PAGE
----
Of course, it is understood that when the signature clerks are not
examining checks they are studying the autograph books in order to
familiarize themselves with the calligraphy of every customer. Each
check, you must understand, passes through the hands of each clerk in
turn, so that if one should pass a forgery or a "raised" draft it is
very unlikely that the entire staff would do so. All these checks, of
course, come through the clearing house, and if we should pass a
forged draft and not find out our mistake before three o 'clock in the
afternoon our bank would be held responsible. One of the commonest
dodges adopted by the modern check-forger is to get a customer of some
small country bank to introduce him to that institution as a likely
depositor. On the recommendation of the friend (who is probably quite
unaware that the acquaintance he made some few months ago is a
"wrong'un") there is no difficulty in accepting their new client's
check for L2000, and the following day, when the same customer calls
and withdraws L100 to L500, as the case may be, he is politely handed
the cash, and then, of course, loses no time in skipping the town.
After the bogus customer's check has passed through the clearing house
it is returned to the bank on which it has been drawn and the fraud is
at once discovered.
Another part of a signature clerk's duties is to see that no checks
are post-dated, as of course no drafts must be paid until they fall
due. On occasions a careless man will post-date a check, but as a rule
the mistake is purposely made. This spotting of post-dated checks,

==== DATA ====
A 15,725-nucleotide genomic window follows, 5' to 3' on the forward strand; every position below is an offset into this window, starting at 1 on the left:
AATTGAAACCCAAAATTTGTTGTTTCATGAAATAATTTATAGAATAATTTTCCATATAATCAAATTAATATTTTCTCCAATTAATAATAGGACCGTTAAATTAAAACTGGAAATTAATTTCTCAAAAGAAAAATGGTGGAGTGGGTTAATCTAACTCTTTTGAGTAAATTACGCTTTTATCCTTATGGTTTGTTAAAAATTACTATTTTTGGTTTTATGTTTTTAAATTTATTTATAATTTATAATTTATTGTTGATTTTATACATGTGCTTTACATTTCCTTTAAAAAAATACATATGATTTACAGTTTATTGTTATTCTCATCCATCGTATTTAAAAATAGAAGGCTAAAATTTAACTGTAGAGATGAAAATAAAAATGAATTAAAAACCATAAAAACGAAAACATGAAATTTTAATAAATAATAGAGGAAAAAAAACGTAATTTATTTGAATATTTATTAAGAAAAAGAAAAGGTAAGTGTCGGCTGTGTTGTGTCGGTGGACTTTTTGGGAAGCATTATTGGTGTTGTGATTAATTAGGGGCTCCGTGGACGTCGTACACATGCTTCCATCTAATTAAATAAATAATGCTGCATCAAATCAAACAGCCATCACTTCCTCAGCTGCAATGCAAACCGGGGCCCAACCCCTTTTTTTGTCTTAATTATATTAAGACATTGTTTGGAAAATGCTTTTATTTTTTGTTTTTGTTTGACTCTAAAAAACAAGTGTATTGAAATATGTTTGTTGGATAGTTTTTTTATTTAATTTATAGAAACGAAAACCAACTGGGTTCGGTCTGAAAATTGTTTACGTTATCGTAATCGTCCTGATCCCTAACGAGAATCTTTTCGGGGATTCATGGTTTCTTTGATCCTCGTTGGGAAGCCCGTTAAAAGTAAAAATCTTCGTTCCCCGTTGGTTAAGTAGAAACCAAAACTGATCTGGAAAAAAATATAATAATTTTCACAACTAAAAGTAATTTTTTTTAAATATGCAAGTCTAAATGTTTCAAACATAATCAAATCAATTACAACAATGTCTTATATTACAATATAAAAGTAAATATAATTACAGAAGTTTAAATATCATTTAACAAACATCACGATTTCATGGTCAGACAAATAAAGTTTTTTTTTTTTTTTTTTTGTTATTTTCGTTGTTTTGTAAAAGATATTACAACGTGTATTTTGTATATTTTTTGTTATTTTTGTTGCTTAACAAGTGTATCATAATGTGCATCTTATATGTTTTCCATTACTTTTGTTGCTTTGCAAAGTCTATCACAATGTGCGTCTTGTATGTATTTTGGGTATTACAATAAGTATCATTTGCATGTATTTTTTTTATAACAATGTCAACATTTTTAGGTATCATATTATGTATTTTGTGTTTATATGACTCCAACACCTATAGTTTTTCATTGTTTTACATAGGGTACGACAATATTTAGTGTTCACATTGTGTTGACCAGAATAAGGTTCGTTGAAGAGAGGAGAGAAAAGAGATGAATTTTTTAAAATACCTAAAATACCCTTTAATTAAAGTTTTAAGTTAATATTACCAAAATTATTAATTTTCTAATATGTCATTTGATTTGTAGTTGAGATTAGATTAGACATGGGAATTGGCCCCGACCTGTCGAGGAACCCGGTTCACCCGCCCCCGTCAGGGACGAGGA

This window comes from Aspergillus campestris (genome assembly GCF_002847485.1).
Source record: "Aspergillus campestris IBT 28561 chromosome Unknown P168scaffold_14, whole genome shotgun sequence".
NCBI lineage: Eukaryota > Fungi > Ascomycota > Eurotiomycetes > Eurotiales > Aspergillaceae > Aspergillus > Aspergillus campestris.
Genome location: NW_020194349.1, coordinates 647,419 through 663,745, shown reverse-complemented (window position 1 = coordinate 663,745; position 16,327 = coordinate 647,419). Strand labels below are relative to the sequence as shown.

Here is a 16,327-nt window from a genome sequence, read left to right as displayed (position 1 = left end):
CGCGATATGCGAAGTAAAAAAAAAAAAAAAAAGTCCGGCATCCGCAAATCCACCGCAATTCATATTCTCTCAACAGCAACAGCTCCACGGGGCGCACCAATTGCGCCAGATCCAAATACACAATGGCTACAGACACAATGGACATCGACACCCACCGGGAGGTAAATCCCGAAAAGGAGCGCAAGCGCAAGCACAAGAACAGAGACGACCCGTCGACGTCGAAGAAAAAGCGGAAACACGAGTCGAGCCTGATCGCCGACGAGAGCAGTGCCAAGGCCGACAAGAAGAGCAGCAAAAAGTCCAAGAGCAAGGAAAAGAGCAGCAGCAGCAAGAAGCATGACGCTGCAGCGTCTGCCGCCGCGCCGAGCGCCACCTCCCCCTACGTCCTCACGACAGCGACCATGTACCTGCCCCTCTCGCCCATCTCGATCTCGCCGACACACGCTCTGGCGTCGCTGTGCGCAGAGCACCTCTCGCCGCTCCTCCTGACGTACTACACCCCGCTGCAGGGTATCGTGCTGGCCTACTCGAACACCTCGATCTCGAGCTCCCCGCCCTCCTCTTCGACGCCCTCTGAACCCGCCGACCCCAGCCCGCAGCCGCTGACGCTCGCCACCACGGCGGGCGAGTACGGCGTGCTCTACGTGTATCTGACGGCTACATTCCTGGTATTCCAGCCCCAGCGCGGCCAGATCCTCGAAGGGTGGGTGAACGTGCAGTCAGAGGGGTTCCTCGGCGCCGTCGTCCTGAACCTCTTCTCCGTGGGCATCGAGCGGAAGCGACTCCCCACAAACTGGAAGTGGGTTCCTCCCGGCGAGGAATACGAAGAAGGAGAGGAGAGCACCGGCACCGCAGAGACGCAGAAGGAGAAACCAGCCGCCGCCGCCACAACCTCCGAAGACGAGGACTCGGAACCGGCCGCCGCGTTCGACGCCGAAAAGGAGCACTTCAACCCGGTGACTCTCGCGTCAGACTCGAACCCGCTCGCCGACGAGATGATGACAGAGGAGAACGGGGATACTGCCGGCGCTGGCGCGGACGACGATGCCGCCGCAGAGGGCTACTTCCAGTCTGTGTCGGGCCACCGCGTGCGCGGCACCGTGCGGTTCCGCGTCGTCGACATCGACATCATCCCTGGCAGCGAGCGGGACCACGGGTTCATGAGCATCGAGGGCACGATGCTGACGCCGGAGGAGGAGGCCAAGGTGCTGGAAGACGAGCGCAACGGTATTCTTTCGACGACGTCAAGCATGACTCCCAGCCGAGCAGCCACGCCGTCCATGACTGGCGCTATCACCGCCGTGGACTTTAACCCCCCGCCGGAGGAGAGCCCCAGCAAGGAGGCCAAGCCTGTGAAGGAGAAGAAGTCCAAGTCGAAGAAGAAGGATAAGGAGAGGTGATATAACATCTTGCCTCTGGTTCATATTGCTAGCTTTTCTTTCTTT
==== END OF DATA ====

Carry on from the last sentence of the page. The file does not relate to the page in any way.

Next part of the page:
however, is the easiest part of a signature clerk's work, and it is
very seldom that a check so dated escapes him. Then, again, we are
often notified that payment on certain checks has been stopped, and
the clerks have to be on the lookout for these, and it must be a very
careless staff indeed that lets them slip by. We are held responsible
for all checks passed after we have received notice to stop payment.
But it is very seldom now, owing to the cleverness of the experts,
that any forged checks, "raised" checks, post-dated checks, or stopped
checks pass the vigilant eyes of our staff without being detected, but
when one does--well, although the signature clerks are not held
monetarily responsible for the loss, it means a bad mark against them
in the future, and they feel its effects next time promotions or
"rises" are being handed out.
Altogether, though the work is interesting, and even fascinating in a
way, the responsibilities are so great that the effect on the nerves
is often very trying at times. One thing we are particular about, and
that is to take no chances. If we have the slightest doubt about the
genuineness of a check we at once communicate, either by telegraph,
special messenger, or telephone, with the supposed drawer of the
check, and in this way turn doubt into certainty. During the last
three years not a single wrong check has passed our vigilant optics,
and, though I say it who should not, I do not believe there is a
cleverer set of experts any where than those who compose my staff.